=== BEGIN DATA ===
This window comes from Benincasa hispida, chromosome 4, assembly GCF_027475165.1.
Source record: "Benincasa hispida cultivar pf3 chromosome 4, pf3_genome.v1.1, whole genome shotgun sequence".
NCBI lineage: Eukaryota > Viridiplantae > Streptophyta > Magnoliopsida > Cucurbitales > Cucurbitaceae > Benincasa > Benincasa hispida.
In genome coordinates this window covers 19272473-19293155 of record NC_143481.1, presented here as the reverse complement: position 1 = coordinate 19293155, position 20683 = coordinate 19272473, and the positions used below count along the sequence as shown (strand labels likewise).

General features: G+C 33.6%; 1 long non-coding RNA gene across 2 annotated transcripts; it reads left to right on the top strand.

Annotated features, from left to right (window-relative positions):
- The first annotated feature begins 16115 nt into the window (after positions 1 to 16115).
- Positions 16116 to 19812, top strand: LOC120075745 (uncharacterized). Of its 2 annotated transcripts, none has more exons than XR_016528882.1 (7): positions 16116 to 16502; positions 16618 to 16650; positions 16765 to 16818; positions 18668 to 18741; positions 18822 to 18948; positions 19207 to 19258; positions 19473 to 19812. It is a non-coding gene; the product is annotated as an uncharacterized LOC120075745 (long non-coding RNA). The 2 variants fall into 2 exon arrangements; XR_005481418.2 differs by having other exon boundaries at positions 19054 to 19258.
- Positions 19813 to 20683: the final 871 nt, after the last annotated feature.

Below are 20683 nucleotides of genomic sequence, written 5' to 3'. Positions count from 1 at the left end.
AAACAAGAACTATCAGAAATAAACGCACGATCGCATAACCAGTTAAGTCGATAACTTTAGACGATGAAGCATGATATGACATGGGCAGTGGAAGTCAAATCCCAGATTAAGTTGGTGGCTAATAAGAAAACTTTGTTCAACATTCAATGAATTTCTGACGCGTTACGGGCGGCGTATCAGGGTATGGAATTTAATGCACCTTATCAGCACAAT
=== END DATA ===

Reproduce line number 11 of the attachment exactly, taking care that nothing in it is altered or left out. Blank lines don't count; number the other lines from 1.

AAACAAGAACTATCAGAAATAAACGCACGATCGCATAACCAGTTAAGTCGATAACTTTAGACGATGAAGCATGATATGACATGGGCAGTGGAAGTCAAATCCCAGATTAAGTTGGTGGCTAATAAGAAAACTTTGTTCAACATTCAATGAATTTCTGACGCGTTACGGGCGGCGTATCAGGGTATGGAATTTAATGCACCTTATCAGCACAAT